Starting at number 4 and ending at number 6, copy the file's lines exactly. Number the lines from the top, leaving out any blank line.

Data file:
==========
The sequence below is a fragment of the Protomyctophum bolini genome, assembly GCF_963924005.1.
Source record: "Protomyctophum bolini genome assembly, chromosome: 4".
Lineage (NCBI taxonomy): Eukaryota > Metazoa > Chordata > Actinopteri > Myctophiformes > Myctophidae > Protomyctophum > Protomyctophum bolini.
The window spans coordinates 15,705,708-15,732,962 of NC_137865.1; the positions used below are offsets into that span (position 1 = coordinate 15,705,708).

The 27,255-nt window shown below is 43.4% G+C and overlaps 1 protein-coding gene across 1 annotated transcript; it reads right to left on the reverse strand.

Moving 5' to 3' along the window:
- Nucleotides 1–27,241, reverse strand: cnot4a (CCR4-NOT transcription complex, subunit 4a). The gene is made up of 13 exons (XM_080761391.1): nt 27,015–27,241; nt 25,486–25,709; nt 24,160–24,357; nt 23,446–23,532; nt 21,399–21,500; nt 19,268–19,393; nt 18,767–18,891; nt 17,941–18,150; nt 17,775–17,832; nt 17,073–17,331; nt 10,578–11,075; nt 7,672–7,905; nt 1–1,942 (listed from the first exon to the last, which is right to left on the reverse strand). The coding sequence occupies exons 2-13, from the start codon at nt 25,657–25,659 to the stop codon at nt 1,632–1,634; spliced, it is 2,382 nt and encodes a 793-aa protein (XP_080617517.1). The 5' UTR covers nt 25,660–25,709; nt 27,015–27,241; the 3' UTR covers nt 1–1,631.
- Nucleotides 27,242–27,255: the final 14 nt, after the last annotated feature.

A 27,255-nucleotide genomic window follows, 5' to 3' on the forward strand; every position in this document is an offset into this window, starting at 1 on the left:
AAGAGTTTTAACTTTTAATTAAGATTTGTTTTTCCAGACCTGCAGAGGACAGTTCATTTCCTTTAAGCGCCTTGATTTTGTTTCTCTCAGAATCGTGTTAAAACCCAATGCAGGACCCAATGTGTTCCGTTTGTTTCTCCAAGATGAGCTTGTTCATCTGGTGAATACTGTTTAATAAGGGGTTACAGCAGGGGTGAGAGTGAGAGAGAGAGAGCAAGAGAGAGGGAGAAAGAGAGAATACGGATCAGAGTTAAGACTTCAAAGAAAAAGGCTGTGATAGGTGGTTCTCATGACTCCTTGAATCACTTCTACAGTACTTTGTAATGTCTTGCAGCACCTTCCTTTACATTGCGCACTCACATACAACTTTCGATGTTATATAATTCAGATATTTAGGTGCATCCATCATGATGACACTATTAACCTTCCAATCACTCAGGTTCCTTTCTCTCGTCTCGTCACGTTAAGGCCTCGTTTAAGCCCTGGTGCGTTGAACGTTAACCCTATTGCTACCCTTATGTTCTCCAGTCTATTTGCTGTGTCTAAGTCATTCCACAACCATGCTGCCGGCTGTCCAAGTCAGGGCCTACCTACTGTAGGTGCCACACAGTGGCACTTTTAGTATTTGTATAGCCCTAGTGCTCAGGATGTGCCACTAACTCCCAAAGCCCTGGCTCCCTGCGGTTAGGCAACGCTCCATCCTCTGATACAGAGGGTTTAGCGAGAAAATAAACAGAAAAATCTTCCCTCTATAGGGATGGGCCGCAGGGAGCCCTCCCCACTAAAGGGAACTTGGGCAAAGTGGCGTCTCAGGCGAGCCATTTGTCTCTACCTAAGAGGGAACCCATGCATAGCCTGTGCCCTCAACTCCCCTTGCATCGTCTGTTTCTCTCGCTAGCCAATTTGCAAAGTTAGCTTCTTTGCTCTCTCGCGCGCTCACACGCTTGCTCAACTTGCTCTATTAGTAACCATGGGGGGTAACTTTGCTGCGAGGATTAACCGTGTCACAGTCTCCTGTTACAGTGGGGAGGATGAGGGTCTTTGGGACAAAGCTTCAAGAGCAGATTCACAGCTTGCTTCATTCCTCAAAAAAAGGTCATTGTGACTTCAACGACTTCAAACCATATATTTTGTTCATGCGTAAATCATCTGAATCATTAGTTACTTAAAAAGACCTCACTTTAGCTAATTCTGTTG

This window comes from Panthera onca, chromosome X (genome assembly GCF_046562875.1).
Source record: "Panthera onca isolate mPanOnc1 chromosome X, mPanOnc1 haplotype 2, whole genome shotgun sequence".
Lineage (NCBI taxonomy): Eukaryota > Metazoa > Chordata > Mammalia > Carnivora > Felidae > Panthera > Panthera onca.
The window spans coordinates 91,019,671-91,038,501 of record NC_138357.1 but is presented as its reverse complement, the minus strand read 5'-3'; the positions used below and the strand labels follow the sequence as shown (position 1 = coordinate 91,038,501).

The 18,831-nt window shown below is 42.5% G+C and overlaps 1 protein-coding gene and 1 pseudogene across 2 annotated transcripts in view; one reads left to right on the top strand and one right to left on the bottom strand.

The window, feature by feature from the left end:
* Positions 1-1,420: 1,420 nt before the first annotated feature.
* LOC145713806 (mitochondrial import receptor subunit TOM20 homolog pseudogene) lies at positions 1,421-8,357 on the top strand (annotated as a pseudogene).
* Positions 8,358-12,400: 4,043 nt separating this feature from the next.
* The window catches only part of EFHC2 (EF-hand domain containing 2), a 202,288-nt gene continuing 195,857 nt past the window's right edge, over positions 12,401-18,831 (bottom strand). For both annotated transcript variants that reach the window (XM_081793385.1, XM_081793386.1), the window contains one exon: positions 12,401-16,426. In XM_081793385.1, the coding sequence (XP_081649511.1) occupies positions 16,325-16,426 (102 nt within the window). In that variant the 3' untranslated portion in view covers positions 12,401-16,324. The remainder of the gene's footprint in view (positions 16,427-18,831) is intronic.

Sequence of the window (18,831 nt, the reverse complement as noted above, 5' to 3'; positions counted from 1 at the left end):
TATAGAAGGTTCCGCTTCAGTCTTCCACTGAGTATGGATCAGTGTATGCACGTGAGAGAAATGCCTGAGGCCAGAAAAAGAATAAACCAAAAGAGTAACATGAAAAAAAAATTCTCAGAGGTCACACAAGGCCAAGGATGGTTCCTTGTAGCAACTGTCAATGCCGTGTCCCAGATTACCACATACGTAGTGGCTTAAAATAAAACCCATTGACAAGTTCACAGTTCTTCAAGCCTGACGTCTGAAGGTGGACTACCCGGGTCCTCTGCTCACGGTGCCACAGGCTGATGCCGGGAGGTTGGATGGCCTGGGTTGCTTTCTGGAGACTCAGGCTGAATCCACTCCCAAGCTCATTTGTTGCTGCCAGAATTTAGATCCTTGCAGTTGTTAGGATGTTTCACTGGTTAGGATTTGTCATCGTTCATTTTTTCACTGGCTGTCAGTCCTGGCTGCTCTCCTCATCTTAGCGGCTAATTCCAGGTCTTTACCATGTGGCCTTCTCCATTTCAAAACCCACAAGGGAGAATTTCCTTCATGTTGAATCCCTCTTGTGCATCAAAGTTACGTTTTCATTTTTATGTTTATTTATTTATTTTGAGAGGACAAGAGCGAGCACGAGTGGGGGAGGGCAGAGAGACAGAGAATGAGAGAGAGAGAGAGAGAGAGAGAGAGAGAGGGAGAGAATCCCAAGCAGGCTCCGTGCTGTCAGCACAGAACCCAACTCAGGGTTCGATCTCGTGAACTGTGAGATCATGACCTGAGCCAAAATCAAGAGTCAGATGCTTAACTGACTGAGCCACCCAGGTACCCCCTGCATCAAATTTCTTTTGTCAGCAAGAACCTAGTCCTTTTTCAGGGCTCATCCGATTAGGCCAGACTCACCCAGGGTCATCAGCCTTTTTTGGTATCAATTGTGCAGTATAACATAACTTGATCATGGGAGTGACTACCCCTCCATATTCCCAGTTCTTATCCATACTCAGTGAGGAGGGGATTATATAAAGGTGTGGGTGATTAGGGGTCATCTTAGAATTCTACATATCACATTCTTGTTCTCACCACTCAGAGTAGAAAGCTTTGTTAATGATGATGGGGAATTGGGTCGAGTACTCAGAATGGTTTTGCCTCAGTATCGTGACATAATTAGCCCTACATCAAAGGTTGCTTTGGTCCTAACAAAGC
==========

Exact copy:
The window spans coordinates 15,705,708-15,732,962 of NC_137865.1; the positions used below are offsets into that span (position 1 = coordinate 15,705,708).

The 27,255-nt window shown below is 43.4% G+C and overlaps 1 protein-coding gene across 1 annotated transcript; it reads right to left on the reverse strand.

Moving 5' to 3' along the window: